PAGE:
The Globe and Mail’s Sean Fine quotes Schlifer ED: ‘Amanda Dale, executive director of the Barbra Schlifer Clinic for women, said the ruling protects sex-assault victims from being discredited by the frivolous use of police documents. “We would have seen an increased reluctance to contact the police in cases of violence,” if the ruling had gone the other way’.
Court curbs access to victims’ police records in sex-assault cases
“Men accused of sexual assault do not have a right to look at police records involving women who made the sex-assault allegations when those records are not directly related to the case, the Supreme Court of Canada has ruled.
The Barbra Schlifer Commemorative Clinic for female victims of violence also intervened, arguing that a major reason women do not report sexual violence is that they fear their private information will be disclosed to the men who have abused them.
“Women who experience multiple inequalities, such as women with mental and physical disabilities, Aboriginal women, poor women, street-involved women and childhood sexual assault survivors, are significantly more vulnerable to sexual assault, often by multiple perpetrators,” the clinic said in a written argument to the Supreme Court. “They are also more likely to be ‘heavily documented’ by state institutions, including police, in a myriad of circumstances.”
Toronto, July 09, 2014
The Supreme Court of Canada has stated clearly that men accused of sexual assault cannot have access to unrelated records of the women who accuse them as a matter of course, in its decision today in Quesnelle.
The Barbra Schlifer Clinic was an intervener in the case.
The court was asked to determine whether this private information will now be handed over as a matter of course, regardless of the complainant’s constitutional rights or the irrelevance or dubious reliability of the documents.
We are thrilled with the unanimous decision that found in favour of our position, that highly private and potentially prejudicial police records about complainants (such as suicidal 911 calls or reports of sexual assault that have nothing to do with the accused) will not now be automatically produced to accused men without consideration of the complainants’ equality and privacy rights.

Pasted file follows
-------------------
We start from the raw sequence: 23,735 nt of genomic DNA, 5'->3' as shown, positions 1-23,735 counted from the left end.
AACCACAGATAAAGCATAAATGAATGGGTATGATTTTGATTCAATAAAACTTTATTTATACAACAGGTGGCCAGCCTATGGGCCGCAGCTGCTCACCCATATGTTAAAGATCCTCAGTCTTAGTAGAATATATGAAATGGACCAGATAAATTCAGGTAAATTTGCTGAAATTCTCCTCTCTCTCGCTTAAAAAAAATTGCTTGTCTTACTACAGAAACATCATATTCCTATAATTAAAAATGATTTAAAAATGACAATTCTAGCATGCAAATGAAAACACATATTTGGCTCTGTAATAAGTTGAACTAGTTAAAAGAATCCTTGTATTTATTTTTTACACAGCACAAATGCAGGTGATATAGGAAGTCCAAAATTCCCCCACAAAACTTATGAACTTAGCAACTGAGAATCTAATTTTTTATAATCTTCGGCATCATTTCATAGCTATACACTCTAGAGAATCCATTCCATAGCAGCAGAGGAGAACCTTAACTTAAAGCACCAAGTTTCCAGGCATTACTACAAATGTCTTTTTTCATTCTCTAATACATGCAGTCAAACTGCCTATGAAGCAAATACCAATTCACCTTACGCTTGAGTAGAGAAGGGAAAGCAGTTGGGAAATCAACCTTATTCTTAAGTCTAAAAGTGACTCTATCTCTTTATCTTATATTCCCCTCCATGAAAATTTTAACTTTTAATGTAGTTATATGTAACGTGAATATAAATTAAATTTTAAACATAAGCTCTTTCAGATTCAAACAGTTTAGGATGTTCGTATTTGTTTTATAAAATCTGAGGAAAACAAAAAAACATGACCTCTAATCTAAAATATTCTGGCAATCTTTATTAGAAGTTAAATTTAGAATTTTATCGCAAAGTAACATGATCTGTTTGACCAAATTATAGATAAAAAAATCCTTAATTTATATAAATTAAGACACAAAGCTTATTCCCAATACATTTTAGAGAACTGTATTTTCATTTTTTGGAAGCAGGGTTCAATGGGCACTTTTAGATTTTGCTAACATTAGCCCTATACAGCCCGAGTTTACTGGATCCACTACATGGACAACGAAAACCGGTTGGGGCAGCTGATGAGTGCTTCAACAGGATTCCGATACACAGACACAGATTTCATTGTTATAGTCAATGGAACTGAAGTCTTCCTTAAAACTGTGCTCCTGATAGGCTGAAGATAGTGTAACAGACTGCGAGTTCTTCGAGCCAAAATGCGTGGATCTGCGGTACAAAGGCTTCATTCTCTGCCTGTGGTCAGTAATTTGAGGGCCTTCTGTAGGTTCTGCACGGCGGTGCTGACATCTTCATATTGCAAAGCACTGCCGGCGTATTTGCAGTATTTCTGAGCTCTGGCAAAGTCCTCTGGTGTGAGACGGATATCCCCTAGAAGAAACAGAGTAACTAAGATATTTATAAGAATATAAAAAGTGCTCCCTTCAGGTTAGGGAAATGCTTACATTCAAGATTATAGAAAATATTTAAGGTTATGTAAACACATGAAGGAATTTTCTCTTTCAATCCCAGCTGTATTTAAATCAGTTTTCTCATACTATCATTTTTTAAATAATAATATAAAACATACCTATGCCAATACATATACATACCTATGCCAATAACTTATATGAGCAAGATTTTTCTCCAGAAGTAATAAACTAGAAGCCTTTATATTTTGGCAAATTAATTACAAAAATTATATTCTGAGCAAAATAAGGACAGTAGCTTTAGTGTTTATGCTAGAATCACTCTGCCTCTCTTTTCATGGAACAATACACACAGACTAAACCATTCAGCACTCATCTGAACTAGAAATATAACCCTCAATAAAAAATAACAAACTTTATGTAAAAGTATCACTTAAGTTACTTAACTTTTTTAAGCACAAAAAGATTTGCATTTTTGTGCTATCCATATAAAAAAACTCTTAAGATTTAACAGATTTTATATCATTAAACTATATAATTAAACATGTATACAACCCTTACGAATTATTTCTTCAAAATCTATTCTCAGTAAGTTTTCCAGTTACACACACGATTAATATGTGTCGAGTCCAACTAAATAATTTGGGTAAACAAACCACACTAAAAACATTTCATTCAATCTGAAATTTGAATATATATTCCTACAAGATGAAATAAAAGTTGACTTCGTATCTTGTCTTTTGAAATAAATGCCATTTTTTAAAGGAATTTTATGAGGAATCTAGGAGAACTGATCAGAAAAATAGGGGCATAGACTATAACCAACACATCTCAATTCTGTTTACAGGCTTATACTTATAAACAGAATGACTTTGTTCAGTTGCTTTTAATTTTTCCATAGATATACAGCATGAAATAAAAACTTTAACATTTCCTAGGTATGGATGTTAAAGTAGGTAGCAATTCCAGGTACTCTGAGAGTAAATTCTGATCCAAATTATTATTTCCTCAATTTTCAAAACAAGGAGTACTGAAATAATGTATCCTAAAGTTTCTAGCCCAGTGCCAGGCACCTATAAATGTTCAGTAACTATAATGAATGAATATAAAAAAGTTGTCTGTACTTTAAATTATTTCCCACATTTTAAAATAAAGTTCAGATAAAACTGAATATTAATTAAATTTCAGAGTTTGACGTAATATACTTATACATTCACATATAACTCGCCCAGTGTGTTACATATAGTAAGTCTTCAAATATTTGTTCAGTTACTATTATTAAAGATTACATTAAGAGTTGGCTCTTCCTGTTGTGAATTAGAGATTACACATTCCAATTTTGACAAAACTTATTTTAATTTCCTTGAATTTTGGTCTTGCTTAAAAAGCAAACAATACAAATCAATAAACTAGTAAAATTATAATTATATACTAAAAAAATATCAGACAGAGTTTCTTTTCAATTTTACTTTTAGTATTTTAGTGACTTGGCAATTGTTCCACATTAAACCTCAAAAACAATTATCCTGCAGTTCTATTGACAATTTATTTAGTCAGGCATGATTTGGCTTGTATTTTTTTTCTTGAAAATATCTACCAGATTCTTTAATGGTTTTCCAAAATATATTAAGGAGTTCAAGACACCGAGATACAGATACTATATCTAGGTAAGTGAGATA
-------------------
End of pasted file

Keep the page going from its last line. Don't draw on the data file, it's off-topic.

Women who experience multiple inequalities, such as women with mental and physical disabilities, Aboriginal women, poor women, street-involved women and childhood sexual assault survivors, are significantly more vulnerable to sexual assault, often by multiple perpetrators. They are also more likely to be “heavily documented” by state institutions, including police, in a myriad of circumstances.
Justice Andromache Karakatsanis wrote for a unanimous court, “Privacy is not an all or nothing right. Individuals involved in a criminal investigation do not forfeit their privacy interest for all future purposes […]“.
Women’s fears that their private information will be disclosed to the men who have abused them has always been, and continues to be a major reason for not reporting sexual assault. This is true for the women that the Barbra Schlifer Clinic (the “Clinic”) serves, and is confirmed by the experience of sexual assault front-line service providers across the country. Women are reluctant to endure re-victimization through exposure and scrutiny of their personal lives and private records, particularly in a criminal justice system where gendered and race based biases and stereotypes still permeate the investigation, prosecution and adjudication of sexual assault.
The Barbra Schlifer Clinic offers legal help, counselling and language interpretation to women who have experienced violence.
For more information please contact Executive Director, Amanda Dale at 416, 323-9149, x244.
If you are a counsellor who wants to engage in a self-reflective, ethical & collaborative practice that is non-judgmental, empathic and reflects the vision and mission statements of the Clinic, we have a new opportunity for you to join our team!
A permanent, fulltime Intake Counsellor position is currently available at the Clinic…
On Thursday June 12, the Clinic beat the election and opening of FIFA odds and had a record number of guests at our annual fundraiser, where Geri Sanson accepted her Spirit of Barbra Schlifer Award, and her original Hilary Druxman bracelet.
Check out the guest photos on Facebook!
We are within reach of our $190,000 goal! You can help get us there! Click here to donate to the Tribute.
Starting Tuesday June 10, 2014, the Barbra Schlifer Clinic and its legal team squares off with the Government to declare the federal government’s repeal of the registry for non-restricted firearms, commonly known as the long gun registry, unconstitutional.
Our press release and backgrounder are available below. Read More »